First flight, life’s dream; Austin’s Shirley Thayer takes to the skies at 87
Published 8:17 am Wednesday, August 16, 2017
As a child growing up near Cherry Grove, in Fillmore County, Shirley Thayer would run outside the family farmhouse to watch her neighbor, Bernard Pietenpol, fly over in one of his planes.
On Sunday, Thayer, some 80 years later, finally got to feel the thrill of a small plane ride when her grandson, Brad Weber, took her into the heavens in his Cessna 172. They took off from the Austin Municipal Airport and ferried over Austin, Lyle and Albert Lea during their hour-long flight.
“I was so excited,” said Thayer, 87, of Austin, on Tuesday. “When Brad offered, I accepted immediately. I never backed out.”
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When Thayer was growing up in the 1930s, airplanes were still the stuff of magic. Newspapers were filled with the exploits of Amelia Earhart, Wiley Post and other famous aviators.
“I’d read everything I could about women aviators,” she said.
But it was Pietenpol — today known as the “Father of Home-Built Aircraft”— who inspired her. He created small planes; his designs eventually earned him a spot in the Minnesota Aviation Hall of Fame.
“I watched all these things he could do,” she said. Pietenpol’s farm was only four miles from her parents’.
“He (Pietenpol) would test his planes … do spins and rolls. It was all very exciting.”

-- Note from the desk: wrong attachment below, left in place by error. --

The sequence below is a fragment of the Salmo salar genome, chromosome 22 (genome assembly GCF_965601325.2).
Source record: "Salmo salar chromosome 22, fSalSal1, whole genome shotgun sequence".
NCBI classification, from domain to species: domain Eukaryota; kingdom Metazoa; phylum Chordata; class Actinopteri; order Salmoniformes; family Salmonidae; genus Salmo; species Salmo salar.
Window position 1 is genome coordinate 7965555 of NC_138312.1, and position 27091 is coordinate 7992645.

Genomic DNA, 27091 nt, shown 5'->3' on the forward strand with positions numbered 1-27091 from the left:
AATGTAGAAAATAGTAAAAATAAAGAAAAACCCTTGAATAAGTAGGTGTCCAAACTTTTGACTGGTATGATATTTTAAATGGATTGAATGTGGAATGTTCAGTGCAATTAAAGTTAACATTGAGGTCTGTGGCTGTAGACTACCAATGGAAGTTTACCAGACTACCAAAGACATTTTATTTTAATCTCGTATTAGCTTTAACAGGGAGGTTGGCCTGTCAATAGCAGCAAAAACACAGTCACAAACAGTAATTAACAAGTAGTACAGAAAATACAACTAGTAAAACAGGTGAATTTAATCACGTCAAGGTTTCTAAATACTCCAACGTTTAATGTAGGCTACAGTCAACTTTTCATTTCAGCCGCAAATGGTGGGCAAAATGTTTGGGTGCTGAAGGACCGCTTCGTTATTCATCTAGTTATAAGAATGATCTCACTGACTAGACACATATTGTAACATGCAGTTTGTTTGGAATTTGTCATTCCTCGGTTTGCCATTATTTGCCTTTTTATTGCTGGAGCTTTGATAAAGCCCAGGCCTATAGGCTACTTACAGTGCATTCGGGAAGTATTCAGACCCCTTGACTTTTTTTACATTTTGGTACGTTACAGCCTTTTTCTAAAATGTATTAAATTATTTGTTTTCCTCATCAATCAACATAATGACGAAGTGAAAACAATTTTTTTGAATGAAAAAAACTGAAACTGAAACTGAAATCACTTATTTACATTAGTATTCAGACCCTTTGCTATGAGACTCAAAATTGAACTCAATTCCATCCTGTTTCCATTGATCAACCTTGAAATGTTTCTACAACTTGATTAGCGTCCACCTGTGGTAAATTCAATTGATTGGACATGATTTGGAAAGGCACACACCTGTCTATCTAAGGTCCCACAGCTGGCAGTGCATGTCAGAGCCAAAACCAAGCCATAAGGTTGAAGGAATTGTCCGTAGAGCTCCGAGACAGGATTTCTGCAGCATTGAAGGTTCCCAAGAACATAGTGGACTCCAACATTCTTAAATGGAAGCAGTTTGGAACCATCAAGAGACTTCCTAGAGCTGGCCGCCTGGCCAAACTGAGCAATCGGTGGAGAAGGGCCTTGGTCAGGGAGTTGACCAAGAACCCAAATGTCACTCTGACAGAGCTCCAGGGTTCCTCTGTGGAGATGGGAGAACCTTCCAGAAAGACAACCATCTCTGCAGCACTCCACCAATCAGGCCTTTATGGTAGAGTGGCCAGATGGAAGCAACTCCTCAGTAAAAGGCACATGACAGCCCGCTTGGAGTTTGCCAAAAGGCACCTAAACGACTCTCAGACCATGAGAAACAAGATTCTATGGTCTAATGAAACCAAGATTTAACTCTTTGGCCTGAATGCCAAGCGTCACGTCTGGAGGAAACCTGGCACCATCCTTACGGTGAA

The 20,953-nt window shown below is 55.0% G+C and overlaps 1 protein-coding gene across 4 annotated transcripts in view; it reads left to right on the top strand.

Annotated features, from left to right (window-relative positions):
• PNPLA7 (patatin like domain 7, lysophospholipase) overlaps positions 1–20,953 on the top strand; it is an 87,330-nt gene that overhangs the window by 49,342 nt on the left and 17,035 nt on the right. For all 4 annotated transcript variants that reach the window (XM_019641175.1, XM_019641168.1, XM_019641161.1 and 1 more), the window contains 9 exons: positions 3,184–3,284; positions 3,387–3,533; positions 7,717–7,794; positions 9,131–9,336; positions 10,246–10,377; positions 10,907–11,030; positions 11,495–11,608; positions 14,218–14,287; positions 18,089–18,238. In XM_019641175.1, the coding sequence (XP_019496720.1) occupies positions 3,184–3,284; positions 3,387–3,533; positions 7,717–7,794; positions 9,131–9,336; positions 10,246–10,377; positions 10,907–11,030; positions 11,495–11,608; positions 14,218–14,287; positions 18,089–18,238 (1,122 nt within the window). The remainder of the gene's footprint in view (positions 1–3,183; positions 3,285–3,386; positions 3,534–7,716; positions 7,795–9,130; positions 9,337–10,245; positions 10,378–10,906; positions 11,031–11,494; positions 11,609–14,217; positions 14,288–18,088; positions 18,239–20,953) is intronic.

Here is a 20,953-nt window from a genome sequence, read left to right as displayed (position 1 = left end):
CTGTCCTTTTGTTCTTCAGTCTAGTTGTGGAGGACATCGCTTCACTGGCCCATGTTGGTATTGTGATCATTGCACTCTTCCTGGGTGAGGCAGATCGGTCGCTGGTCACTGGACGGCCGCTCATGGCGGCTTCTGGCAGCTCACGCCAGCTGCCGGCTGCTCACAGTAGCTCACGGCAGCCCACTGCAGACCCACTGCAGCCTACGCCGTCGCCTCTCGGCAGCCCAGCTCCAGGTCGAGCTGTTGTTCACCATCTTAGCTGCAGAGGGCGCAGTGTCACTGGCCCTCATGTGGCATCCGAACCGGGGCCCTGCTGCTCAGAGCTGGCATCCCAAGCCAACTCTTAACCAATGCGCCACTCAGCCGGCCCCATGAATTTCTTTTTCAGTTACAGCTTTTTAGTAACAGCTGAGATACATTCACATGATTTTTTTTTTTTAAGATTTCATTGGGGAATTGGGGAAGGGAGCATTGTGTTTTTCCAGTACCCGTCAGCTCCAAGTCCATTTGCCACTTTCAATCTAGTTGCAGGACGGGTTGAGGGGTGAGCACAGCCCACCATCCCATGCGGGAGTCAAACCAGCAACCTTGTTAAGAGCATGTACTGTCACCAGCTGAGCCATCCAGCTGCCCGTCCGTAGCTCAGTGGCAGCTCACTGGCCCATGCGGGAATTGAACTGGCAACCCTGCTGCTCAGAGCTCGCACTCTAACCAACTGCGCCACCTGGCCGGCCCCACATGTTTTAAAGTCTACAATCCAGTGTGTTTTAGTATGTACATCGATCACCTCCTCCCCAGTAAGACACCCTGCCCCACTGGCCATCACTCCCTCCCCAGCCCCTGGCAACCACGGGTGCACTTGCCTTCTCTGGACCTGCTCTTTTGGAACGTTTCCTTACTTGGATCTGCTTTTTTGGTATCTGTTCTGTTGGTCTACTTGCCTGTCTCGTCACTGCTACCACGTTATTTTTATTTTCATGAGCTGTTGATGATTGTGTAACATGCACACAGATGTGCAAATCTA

Her father, Lloyd Kniffen, was also taken with flying but, as a busy farmer, could never pursue the interest. So enamored was she with flying that she was certified in aviation ground school many years before, and she always yearned to get her pilot’s license.
But as a young widow with three children, and the high cost of lessons, she thought she should stay on the ground. She became a nurse and later, an anesthetist.
Years went by. Thayer married Don Thayer (many in town may remember him as a music teacher at Ellis Middle School) and although she considered flying lessons again, Don wasn’t thrilled with the idea. He served as a radio man on flights looking for enemy submarines, during his time with the U.S. Navy; he was well-aware of risks.
Even during Shirley’s flight last week, Don
preferred to stay ground-side.
“I had no desire to ever go back” into an airplane, he said.
But when Thayer’s grandson offered her a chance to go up, she did not hesitate.
“When I started to take lessons, I told her that as soon as I was done, we could go up,” said Weber, 41, who works as administrator of primary care services at Mayo Clinic Health System in La Crosse, Wis.
“So, I wanted to honor that commitment; it was a bucket list kind of thing for her. I got such a kick out of it. It was a neat, neat experience, sharing what I had learned with family members.”
They couldn’t have had a better time, he said, adding he enjoyed showing her all the gauges and what each one did.
“It wasn’t a sunny day, but it was so calm, so smooth up there,” he added.
“I was bemused … how on earth could he know what all those gauges meant? It was a lot different than when I was young, when you flew ‘by the seat of your pants,’” Thayer said.
Thayer said she was “perfectly calm” at lift-off.
“I thought, ‘Well, here it goes; I hope it lifts off,’” she said with a chuckle. “I looked down and thought, ‘If we came down, I guess there wouldn’t be too much left.’”
“She was calm,” agreed her daughter, Michelle Lane of Austin. “She’d say, ‘Michelle, look down.’ I’m afraid of heights. But she was as cool as a cucumber.”
“I felt totally comfortable with him (Brad),” Thayer said.
After the tour of towns, Thayer anticipated “the most exciting part — the landing.”
“He put it down as smooth as can be,” Thayer said.
Thayer admitted if she ever entertained thoughts of taking lessons, they ended with her flight.
“Too many gauges,” she said.
But if she was asked to fly with someone else again?
“I’d say, ‘Take me up!’